Gary Palmer’s story is yet another tale of price-gouging by travel companies following a name error on an air ticket. He would like to know why he should have to pay $400 for a new ticket instead of having a new ticket issued with his name corrected, especially since he wasn’t responsible for the error.
I wish I knew the answer to Palmer’s question. Maybe it has something to do with the fact that name change fees are among the most lucrative streams of revenue for airlines – and among the most hated by travelers. Unfortunately, these fees show no sign of disappearing. His story is a cautionary tale to immediately follow up if you don’t receive a booking confirmation within 24 hours and to check your name with the utmost caution before confirming a flight reservation.
Palmer booked a ticket on Air Canada through online travel site JustFly.com from St. Louis to London-Heathrow Airport via Toronto to visit his mother. Rather than using JustFly’s website to book the flight, Palmer spoke to a JustFly agent over the telephone, whom he claims “was difficult to understand [because of] a thick accent.” But he never received an email confirmation for his flight.
After a few weeks, Palmer called JustFly to follow up. The agent to whom he spoke told him that he should have received a confirmation of the flight by email within 24 hours of booking it and Palmer should have looked for it. Palmer then asked the agent what email the confirmation had been sent to. It turned out that the confirmation had been sent to the wrong email address — a nonexistent one — and had been booked in the name of Gary Talmer.
When Palmer asked the agent to issue him a corrected ticket, the agent insisted that he could not do that as the ticket was nonrefundable. Palmer responded that he was not asking for a refund, but a corrected ticket. The agent replied that only Air Canada could fix his ticket.
Palmer then called Air Canada’s customer service. After two hours on hold, Air Canada’s agent told Palmer that JustFly was responsible for correcting his ticket and “JustFly should never have told him to call Air Canada.” But when Palmer called JustFly back, its agents reiterated that they could not correct his ticket because it was nonrefundable.
Finally, a JustFly agent agreed to call Air Canada on Palmer’s behalf. She put him on hold. According to Palmer, when the agent returned to the call, “she was congratulating me because Air Canada would offer me a refund on my original ticket and I could rebook my flight. The congratulations were because she said the airlines don’t normally do this.”
But Palmer didn’t want to cancel and rebook his ticket. He wanted a corrected ticket. Air Canada charged Palmer $200 for a fare change and $50 for a “ticket fee.” JustFly also charged him a fee of $150 to change the ticket.
When Palmer returned from his trip, he called JustFly yet again, but JustFly continued to insist that its name change fee was reasonable and that Palmer should have canceled and rebooked his flight.
Although Palmer might have appealed to higher-level executives of JustFly and Air Canada using our executive contacts, he contacted our advocates for assistance in getting the $400 in fees that he incurred in changing his ticket refunded. At our suggestion, he posted in our forum about his case.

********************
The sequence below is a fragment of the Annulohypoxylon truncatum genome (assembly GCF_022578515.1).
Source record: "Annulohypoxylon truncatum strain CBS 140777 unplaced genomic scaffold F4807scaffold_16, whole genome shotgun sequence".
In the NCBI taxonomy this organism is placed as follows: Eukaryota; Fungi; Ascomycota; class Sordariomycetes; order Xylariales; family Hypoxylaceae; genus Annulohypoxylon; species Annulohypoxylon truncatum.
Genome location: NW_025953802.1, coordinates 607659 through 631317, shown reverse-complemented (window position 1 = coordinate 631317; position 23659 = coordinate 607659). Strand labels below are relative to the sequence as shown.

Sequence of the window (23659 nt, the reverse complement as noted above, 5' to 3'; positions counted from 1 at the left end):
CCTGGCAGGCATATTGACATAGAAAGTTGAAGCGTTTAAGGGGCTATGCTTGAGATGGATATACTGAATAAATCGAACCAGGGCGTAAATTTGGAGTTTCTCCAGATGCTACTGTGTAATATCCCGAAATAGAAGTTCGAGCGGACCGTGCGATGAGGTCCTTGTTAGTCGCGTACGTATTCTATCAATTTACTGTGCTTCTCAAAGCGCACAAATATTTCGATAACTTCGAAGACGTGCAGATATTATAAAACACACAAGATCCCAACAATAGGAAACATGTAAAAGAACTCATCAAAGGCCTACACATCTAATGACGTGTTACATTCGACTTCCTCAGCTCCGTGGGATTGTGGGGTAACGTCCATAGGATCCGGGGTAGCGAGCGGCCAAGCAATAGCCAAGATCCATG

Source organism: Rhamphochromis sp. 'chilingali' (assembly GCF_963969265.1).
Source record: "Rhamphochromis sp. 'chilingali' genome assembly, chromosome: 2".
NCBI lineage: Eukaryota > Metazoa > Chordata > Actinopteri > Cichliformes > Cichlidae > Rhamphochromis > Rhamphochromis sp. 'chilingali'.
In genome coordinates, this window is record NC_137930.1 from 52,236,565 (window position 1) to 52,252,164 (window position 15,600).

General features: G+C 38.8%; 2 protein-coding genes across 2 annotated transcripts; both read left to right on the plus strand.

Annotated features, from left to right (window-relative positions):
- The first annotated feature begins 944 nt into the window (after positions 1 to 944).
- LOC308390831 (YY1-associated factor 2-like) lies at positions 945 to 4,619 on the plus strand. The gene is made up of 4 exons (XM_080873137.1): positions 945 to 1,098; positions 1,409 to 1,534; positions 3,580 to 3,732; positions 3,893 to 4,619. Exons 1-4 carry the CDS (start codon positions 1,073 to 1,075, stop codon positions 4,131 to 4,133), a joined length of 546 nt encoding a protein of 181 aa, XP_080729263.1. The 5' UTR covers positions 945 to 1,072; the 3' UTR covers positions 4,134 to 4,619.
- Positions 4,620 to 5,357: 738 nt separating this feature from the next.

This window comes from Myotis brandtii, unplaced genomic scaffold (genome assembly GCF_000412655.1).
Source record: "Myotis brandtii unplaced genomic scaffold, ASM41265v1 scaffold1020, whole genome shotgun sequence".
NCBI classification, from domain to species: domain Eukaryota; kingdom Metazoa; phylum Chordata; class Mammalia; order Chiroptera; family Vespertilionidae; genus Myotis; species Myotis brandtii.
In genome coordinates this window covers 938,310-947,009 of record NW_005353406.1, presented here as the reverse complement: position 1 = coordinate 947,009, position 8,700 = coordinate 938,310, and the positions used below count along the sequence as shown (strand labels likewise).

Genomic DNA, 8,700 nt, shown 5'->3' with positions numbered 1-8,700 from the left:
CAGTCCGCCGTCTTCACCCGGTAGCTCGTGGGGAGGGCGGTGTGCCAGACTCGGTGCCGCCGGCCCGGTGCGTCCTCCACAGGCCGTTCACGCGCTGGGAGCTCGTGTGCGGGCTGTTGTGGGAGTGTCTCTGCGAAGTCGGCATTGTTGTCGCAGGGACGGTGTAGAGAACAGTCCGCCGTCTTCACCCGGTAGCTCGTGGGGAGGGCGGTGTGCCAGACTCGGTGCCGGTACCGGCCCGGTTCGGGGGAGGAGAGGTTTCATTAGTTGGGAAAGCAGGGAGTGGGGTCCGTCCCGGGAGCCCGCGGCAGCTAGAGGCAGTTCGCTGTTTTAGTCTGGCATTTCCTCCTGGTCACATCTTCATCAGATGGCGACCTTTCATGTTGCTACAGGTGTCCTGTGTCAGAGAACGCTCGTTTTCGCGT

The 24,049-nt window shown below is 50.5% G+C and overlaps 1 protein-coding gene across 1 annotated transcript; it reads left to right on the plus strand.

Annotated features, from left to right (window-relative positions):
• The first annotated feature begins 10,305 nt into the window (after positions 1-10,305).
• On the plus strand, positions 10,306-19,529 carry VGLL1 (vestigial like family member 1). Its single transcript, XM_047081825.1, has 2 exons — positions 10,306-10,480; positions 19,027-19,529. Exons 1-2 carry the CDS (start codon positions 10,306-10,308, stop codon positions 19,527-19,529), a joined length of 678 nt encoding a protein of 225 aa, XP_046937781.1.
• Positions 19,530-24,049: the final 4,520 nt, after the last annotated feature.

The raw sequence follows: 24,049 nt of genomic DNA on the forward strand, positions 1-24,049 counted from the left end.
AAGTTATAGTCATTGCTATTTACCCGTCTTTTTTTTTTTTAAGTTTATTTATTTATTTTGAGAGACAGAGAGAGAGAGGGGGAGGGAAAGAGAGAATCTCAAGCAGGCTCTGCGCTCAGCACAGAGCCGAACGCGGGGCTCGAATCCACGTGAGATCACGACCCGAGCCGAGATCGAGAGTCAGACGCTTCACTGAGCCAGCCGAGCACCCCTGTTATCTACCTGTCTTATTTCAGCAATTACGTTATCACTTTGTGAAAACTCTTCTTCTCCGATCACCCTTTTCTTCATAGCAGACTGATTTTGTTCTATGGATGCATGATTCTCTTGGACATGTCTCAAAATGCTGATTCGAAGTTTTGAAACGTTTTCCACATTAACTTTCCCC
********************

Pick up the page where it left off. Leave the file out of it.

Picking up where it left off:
Unfortunately for Palmer, JustFly spells out in its terms and conditions that the airline tickets it sells are nonrefundable unless otherwise stated and that it charges a $150 fee to change names on tickets:
All reservations are non-refundable unless otherwise stated. If you find that you must cancel a reservation for any reason, please contact us. We will do all we can to assist you in this process. However, please be aware that even if your cancellation is allowed and your reservation is thus refundable, it is subject to a cancellation fee of $150.00 per passenger for international flights …
Please be aware that once you have made a reservation, name changes are not allowed. If you find you need to change or correct the spelling of a name after you’ve made a reservation, you will have to cancel your original reservation—if allowed—and then make a new reservation with a new flight at the then-current rate using the correct spelling of the name. This will likely incur fees and penalties. Therefore, it is imperative—and your responsibility—to verify the spelling of the names of all passengers before making your reservation.
So JustFly’s charging him to change the name on his ticket, while questionable customer service at best, is consistent with its terms and conditions.
Air Canada’s international tariff does not specifically address fees for name changes on tickets, but contains the following language:
Secure Flight Data
(1) As a result of the United States Transportations Security Administration’s (TSA) secure flight program, Air Canada requires all passengers flying to, from, via or over the United States, for non-domestic flights, to provide the following secure flight information at time of booking:
a) Full name as it appears on the passport (mandatory); …
Failure to provide secure flight information at time of booking may result in the booking being canceled. No compensation will be given for bookings cancelled as a result of failure to provide secure flight information on time, but canceled bookings may be refunded subject to applicable fare rule.
This provision suggests that Palmer’s booking could have been canceled by Air Canada, but because it was nonrefundable, Palmer would have had to pay for a new ticket.
Although our advocates contacted JustFly on Palmer’s behalf, neither we nor Palmer ever heard from JustFly. We regrettably consider his story a Case Dismissed.